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CMA begins formal investigation into Vodafone and Three merger

The Competition and Markets Authority (CMA) has kicked off phase 1 of its investigation into Vodafone UK’s joint venture agreement with Three UK.

Andrew Wooden

January 26, 2024

3 Min Read

Having received the required pre-notification evidence and information from Vodafone UK and Three UK, as well as early views from stakeholders, the CMA has formally put its investigation hat on. The probe will examine what impact the deal, which would combine the operators under one single network, could have on competition for consumers and businesses.

This phase 1 investigation gives the CMA up to 40 working days to assess the deal, and will be looking at whether it may lead to a ‘substantial lessening of competition’ and if so whether a more in-depth second phase is required.

“This deal would bring together two of the major players in the UK telecommunications market, which is critical to millions of everyday customers, businesses and the wider economy,” said Sarah Cardell, Chief Executive of the CMA. “The CMA will assess how this tie-up between rival networks could impact competition before deciding next steps. We now have 40 working days to complete this formal Phase 1 investigation, before publishing our findings and any next steps.”

After months of rumours, Three and Vodafone announced their plans to merge operations in June last year. Seemingly in acknowledgement of the regulatory hurdles that will have to be vaulted to get it all signed and sealed, both firms immediately began explaining how good the move would be not just for them, but for the entire UK telecoms scene, and have done so at any opportunity that presents itself since.  

In unison with this announcement, Vodafone and Three put out their own statements reiterating this position.

“By combining networks, Three UK and Vodafone UK will unlock £11 billion of investment that will help the UK close the 5G gap with leading European countries and realise its ambitions to be a front-runner in digital connectivity,” said Robert Finnegan, CEO of Three UK. “Thanks to this transaction, 95% of the population and every school and hospital will be covered by standalone 5G by the end of the decade. Joining forces will also yield more immediate benefits.

“From Day One, our customers will enjoy faster, more reliable coverage over more of the country – and without paying a penny extra. We are confident that this transaction will deliver significant benefits to our customers, the country and competition, and we look forward to working closely with the CMA as they review our notification.”

Ahmed Essam, CEO of Vodafone UK added: “We have formally submitted our Merger Notice to the CMA, having worked with them closely through the pre-notification process. We look forward to continuing the constructive conversations now that the formal process has begun.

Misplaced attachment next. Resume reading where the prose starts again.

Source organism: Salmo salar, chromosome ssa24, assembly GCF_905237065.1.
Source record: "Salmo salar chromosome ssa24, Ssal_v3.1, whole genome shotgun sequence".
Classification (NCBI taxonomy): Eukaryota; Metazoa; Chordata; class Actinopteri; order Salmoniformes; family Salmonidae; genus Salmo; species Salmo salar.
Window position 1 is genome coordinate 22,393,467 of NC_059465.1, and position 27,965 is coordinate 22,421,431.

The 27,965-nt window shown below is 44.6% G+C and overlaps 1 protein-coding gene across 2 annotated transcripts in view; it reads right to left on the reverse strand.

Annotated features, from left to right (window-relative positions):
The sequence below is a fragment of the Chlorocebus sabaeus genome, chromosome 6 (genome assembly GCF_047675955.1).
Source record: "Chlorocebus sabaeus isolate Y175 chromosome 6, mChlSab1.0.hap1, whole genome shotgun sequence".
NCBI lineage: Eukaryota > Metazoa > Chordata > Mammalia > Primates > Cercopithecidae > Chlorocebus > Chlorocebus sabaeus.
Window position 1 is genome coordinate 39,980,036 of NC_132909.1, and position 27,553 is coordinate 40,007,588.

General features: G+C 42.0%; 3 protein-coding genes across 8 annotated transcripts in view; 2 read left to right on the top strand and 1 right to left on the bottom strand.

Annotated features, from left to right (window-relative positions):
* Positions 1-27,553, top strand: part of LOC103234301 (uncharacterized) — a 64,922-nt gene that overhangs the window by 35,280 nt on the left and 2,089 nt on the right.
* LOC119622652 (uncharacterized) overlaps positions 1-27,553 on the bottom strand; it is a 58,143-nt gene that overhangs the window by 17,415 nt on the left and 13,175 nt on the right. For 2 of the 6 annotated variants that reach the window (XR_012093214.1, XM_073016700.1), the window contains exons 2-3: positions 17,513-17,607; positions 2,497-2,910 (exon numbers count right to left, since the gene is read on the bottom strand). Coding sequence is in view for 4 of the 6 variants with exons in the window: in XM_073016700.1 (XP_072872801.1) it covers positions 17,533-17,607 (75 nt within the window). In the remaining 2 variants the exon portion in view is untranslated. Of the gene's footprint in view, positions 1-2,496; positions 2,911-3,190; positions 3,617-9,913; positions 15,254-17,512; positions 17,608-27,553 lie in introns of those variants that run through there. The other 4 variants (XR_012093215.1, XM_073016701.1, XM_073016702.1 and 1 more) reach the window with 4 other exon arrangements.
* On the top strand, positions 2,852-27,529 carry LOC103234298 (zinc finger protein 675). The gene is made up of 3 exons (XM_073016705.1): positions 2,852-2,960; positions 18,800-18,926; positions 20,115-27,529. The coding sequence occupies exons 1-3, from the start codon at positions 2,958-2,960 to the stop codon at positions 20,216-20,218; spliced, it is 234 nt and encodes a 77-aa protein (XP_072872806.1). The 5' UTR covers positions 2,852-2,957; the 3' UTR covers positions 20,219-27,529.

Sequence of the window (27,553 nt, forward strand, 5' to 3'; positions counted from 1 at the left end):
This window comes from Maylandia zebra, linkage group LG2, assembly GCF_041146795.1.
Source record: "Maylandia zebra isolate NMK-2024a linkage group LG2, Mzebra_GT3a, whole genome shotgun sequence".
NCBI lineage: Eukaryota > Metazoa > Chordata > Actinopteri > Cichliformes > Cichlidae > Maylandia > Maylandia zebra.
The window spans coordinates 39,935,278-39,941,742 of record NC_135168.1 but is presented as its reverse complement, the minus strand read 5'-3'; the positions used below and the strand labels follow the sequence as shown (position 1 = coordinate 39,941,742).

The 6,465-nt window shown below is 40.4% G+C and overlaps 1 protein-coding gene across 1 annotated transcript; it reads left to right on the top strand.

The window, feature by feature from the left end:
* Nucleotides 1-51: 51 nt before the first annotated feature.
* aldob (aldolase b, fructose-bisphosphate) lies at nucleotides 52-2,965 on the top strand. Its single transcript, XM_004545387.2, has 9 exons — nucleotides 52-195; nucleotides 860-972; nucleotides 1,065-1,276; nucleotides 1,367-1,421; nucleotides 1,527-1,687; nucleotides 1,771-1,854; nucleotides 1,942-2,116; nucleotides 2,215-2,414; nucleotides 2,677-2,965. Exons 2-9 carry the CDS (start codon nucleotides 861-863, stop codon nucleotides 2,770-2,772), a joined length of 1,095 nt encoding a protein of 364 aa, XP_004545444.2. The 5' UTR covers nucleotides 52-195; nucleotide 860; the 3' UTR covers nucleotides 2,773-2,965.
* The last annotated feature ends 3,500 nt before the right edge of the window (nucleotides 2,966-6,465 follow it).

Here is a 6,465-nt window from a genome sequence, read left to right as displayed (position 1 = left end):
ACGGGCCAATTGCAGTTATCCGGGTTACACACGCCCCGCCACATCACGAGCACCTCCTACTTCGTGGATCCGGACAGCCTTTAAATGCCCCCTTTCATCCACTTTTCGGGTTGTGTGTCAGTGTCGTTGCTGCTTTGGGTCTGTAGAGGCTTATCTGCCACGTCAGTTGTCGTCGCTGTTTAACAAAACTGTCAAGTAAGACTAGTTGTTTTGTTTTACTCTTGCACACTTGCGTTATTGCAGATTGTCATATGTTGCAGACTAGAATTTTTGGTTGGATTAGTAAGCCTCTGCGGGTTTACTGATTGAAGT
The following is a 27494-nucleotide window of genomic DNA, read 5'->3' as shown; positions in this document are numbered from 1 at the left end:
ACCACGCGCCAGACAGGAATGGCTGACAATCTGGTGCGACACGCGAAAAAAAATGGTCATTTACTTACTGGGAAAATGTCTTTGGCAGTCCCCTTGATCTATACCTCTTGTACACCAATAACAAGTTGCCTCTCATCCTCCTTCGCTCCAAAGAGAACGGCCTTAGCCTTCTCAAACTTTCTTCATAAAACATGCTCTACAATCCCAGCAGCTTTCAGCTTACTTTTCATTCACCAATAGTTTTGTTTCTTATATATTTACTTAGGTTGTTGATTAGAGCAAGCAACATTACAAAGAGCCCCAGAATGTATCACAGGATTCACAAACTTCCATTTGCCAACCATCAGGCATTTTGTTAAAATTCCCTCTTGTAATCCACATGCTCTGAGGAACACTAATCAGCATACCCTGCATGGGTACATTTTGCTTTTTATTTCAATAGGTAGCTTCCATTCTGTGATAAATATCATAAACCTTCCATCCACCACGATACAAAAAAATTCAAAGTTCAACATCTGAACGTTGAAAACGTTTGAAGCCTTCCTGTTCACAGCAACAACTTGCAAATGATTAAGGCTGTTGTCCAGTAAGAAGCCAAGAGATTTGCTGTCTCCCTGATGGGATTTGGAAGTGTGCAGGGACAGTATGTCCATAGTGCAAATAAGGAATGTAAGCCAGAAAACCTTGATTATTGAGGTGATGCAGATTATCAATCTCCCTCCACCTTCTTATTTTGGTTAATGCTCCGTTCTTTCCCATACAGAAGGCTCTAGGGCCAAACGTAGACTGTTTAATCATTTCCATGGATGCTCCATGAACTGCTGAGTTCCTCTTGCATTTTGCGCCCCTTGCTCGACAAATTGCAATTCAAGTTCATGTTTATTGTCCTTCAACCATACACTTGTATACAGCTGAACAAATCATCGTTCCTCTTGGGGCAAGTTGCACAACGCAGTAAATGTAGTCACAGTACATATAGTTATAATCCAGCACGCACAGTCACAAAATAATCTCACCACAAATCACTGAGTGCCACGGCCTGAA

“We strongly believe that the proposed merger of Vodafone and Three will significantly enhance competition by creating a combined business with more resources to invest in infrastructure to better compete with the two larger converged players. Our commitment to invest £11 billion will build capacity to meet the exponential growth in demand for data and accelerate the roll out of Advanced 5G across the UK, delivering benefits to consumers and businesses throughout the nation.”

The announcement from the CMA today insists that this assessment is strictly on the grounds competition, and It cannot consider other aspects like access to personal data and national security concerns, which it says are a matter for the UK government, ‘which may choose to intervene under the National Security and Investment Act if it finds concerns.’

Speaking of which, government issued a warning this week that a stake of Vodafone held by UAE based telco group e& is a security concern, and ordered the companies to take steps to alleviate these worries. The statement reads:

The Secretary of State considers that a risk to national security will arise in relation to Vodafone Group Plc’s role in:

a. supporting the UK Government’s domestic and international initiatives in the telecommunications sector;

b. contributing toward ensuring UK cyber security;

c. acting as a strategic supplier of services to many parts of the UK’s central government, including services provided to UK Government departments which are in support of national security.

It’s not exactly related to the merger, but whether this ends up producing a fly in the ointment for the process remains to be seen.

About the Author(s)

Andrew Wooden

Andrew joins Telecoms.com on the back of an extensive career in tech journalism and content strategy.

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